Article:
# Chapter 13: Factor Analysis

13.4 A communality is the amount of variance in an original variable accounted for by the retained factors. There is only one way that all of the original variables can have communalities of 1.0 and that is for all of the original variables to be completely uncorrelated with each other. In such a case the correlations among the original variables would all be 0.0 and each variable would load perfectly on its own factor. All factors would have eigenvalues of 1.0.

13.5 The proportion of the total variance associated with an eigenvalue is based on the number of variables analysed. An eigenvalue is the percentage of the total variance the average variable in the data set accounts for divided by the percentage of the variance for which the derived factor accounts:

or

If there are only four variables in the PCA, on average each of the variables is associated with 25% of the total variance. If a derived factor accounts for 50% of the total variance, then that factor has an eigenvalue of 2.0. If a derived factor accounts for 25% of the total variance, then that factor has an eigenvalue of (25/25) 1.0. If a derived factor accounts for 35% of the total variance, then that factor has an eigenvalue of (35/25) 1.28. Because you have 16 TAI variables in the analysis, the average variable accounts for (100/16) 6.25% of the total variance. A derived factor that accounts for 6.25% of the variance would have an eigenvalue of 1.0. Any derived factor with an eigenvalue less than 1.0 would necessarily account for less than 6.25 % of the variance. For example, a derived factor with an eigenvalue of0 .5 would be associated with only [0.5(6.25)] 3.125% of the total variance.

13.6 The two-component model resulting from using an eigenvalue of 1.0 as the cut-off accounted for 53.350% of the variance. The forced four-component model accounted for 64.174% of the total variance. The component loadings on the first two factors are identical across the two PCAs. The loading of the 16 variables on components 3 and 4, which resulted from the forced four-factor model, in general are weaker relative to their corresponding loading on components 1 and 2. This is necessarily the case because components 3 and 4 account for much less of the total variance than that accounted for by factors 1 and 2. Keep in mind that the component loadings are correlations between the variable and the derived component or factor.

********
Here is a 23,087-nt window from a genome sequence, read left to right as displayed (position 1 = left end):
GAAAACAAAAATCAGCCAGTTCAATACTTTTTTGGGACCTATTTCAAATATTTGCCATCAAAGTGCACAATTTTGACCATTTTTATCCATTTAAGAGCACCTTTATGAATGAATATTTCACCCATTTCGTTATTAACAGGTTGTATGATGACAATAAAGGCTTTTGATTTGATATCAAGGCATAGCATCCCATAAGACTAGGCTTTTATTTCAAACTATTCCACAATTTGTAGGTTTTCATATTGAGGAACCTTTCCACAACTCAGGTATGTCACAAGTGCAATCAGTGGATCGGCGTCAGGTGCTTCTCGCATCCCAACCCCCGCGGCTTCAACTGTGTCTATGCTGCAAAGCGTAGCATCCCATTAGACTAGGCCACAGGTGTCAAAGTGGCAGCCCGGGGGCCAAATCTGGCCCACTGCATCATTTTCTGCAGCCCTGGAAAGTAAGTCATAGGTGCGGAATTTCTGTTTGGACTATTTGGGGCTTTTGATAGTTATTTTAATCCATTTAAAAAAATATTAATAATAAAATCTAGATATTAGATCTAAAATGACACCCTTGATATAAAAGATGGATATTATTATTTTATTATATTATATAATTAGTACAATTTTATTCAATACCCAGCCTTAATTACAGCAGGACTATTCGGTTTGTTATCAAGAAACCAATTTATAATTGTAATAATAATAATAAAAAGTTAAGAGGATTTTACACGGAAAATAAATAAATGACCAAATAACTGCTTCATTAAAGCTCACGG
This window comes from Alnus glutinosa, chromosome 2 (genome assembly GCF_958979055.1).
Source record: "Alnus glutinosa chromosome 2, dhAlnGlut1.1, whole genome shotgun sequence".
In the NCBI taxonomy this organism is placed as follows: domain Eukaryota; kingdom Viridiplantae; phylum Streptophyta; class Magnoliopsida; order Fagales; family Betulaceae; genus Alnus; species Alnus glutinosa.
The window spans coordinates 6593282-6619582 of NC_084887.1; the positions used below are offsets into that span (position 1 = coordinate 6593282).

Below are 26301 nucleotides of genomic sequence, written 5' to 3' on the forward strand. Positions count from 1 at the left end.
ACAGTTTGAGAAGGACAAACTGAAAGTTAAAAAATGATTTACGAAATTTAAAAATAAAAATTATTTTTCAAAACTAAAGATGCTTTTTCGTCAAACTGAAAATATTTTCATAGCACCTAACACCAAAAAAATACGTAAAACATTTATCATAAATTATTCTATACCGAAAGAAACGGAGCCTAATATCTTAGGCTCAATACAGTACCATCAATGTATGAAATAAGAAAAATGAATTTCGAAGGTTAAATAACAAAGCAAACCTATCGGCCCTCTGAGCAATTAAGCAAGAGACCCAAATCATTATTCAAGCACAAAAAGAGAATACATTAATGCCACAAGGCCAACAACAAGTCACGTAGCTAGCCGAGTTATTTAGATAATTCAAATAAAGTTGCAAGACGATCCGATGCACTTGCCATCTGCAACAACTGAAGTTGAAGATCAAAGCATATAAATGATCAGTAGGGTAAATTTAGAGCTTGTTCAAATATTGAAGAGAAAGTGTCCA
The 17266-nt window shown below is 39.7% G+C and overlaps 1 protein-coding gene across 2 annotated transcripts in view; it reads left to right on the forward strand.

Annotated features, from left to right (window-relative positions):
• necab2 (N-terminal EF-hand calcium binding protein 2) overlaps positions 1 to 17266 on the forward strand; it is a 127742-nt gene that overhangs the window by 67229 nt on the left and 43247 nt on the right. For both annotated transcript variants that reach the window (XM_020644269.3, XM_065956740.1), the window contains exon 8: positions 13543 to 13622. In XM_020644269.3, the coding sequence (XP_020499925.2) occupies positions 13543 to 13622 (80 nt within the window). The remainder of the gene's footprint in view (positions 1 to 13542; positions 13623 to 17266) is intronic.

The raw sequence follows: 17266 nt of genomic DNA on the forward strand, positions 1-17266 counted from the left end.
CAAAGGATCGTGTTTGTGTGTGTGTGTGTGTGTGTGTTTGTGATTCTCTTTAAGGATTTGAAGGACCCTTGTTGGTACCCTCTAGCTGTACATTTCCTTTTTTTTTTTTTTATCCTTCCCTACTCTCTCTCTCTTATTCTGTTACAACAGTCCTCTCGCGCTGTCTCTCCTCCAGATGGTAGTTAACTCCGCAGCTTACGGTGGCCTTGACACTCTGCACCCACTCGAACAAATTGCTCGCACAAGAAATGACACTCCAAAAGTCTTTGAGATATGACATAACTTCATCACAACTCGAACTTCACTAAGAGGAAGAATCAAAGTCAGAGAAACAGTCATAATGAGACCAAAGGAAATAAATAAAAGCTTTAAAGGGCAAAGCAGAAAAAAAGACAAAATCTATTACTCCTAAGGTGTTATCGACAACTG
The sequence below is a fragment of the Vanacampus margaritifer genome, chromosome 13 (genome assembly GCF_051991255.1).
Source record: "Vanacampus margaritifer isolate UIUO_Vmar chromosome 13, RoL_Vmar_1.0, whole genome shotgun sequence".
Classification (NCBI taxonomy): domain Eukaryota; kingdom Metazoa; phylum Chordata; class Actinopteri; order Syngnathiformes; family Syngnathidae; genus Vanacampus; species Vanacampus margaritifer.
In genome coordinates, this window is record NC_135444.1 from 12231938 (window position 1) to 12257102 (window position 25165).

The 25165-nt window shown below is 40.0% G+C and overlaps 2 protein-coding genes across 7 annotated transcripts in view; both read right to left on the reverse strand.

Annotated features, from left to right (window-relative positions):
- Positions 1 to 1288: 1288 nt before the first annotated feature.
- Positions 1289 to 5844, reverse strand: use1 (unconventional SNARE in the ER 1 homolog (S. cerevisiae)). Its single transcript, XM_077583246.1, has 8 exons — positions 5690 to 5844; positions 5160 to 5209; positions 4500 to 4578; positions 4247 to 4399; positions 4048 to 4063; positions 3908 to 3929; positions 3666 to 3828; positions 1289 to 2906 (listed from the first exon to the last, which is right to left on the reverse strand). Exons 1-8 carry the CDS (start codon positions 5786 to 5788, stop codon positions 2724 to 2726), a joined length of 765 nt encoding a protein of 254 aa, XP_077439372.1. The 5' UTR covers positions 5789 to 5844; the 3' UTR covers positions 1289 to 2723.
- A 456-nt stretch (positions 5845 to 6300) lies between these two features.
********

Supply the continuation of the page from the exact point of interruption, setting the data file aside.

13.7 Return to the Factor Analysis Extraction window and select the Fixed number of factors option and then indicate the number of factors you wish to extract. Then rerun the PCA and systematically increase the number of factors to be retained. You will find that you will not account for 80% of the total variance until you retain nine factors (81.166%). The component loadings on these additional factors are very small, indicating that the derived factors explain very little of the variance in the variables. Stated the other way around, the variables contribute very little to these additional components or factors.